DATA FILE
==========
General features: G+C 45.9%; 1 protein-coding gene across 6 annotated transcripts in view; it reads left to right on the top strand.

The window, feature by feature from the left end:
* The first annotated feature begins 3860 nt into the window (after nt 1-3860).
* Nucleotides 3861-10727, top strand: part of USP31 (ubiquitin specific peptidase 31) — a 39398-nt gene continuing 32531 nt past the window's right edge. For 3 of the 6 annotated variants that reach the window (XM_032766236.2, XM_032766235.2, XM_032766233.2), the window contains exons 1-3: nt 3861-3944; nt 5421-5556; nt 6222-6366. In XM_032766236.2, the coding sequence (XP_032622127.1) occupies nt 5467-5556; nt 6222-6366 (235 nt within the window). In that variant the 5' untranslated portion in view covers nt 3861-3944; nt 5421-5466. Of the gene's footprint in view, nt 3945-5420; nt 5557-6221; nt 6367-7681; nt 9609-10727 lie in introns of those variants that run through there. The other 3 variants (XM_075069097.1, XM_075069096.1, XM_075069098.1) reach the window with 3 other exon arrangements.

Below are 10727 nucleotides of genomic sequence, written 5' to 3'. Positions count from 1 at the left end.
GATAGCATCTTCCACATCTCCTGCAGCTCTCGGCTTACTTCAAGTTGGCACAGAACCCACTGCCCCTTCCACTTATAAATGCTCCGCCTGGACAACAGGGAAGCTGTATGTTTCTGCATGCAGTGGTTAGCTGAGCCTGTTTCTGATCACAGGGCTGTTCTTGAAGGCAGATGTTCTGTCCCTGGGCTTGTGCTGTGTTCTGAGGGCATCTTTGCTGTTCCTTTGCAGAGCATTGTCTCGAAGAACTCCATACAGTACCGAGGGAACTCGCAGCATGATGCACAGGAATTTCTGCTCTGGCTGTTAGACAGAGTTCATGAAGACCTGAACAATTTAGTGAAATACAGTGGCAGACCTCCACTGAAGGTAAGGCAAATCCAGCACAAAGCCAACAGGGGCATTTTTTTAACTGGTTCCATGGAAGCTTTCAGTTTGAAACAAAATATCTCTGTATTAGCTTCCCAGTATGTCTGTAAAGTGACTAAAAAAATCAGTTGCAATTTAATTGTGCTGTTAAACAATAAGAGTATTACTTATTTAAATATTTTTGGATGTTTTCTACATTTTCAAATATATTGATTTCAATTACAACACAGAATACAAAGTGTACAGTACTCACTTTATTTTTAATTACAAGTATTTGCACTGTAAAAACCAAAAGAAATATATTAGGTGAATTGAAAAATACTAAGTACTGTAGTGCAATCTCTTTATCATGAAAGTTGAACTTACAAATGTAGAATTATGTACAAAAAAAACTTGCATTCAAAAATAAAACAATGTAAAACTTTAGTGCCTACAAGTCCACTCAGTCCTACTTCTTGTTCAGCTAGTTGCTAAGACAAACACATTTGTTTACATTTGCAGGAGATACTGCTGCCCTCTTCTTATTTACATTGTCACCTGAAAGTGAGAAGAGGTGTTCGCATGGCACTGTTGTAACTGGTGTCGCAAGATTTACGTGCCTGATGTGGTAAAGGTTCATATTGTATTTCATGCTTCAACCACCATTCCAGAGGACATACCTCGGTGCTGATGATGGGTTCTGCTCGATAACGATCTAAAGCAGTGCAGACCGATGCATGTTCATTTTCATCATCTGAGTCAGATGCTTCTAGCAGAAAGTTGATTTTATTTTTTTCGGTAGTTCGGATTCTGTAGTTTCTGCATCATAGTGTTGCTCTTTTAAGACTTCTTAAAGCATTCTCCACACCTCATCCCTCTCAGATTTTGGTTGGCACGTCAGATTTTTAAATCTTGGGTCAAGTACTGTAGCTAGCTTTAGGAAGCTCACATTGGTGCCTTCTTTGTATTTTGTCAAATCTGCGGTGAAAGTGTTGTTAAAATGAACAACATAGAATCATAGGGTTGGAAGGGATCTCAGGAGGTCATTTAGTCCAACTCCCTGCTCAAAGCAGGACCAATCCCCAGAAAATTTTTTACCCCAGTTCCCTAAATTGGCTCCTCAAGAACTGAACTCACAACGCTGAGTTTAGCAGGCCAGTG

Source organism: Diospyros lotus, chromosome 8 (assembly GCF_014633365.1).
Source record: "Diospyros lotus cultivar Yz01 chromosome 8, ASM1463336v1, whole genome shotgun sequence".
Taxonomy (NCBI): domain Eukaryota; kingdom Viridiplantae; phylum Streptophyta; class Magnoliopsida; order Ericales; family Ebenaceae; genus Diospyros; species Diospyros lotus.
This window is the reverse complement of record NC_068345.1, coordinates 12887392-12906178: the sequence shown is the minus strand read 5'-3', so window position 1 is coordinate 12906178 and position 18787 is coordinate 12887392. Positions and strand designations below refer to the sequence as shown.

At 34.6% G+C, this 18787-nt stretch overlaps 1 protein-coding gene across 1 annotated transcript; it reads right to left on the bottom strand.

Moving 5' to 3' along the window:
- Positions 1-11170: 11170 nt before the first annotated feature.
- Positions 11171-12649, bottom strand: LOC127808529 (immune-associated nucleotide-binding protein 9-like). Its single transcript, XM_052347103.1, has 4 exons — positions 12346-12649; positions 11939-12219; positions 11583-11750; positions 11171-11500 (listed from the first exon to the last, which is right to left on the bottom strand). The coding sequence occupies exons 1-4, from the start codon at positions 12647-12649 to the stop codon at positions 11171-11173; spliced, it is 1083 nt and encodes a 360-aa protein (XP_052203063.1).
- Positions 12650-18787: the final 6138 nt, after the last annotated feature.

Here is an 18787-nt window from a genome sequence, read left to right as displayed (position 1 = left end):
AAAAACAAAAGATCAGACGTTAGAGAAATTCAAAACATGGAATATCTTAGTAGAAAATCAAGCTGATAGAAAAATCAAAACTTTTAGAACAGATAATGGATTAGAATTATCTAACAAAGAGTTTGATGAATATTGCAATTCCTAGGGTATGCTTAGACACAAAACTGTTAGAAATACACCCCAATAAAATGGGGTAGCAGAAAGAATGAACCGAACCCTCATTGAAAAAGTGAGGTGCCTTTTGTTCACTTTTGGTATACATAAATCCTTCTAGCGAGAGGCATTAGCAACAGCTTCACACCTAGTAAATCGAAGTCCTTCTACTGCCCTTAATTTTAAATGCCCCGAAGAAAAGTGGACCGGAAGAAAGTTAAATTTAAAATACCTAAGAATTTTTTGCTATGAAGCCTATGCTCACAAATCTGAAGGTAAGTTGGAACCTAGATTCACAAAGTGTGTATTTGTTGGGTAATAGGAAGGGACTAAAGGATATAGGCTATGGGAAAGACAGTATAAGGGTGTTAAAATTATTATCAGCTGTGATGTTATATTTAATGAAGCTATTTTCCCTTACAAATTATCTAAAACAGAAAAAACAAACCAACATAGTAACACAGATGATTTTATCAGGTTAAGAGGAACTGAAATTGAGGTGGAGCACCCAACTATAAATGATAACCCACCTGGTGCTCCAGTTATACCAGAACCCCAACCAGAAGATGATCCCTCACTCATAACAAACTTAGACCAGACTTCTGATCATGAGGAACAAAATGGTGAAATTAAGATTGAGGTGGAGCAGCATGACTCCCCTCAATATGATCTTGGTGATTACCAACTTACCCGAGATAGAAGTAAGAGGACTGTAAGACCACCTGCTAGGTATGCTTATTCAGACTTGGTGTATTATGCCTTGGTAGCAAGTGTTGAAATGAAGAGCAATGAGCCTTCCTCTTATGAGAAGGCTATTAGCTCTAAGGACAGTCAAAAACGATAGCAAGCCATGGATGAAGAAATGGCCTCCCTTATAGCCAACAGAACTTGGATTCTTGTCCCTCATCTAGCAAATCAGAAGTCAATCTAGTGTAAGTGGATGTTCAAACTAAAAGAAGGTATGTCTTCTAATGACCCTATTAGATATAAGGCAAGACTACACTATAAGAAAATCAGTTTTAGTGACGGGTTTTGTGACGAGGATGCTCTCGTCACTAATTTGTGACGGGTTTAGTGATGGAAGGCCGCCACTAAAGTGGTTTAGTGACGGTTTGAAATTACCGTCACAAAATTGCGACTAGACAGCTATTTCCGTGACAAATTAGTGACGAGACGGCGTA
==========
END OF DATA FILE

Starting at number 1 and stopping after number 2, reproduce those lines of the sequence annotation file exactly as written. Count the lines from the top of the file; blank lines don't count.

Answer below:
General features: G+C 45.9%; 1 protein-coding gene across 6 annotated transcripts in view; it reads left to right on the top strand.

The window, feature by feature from the left end: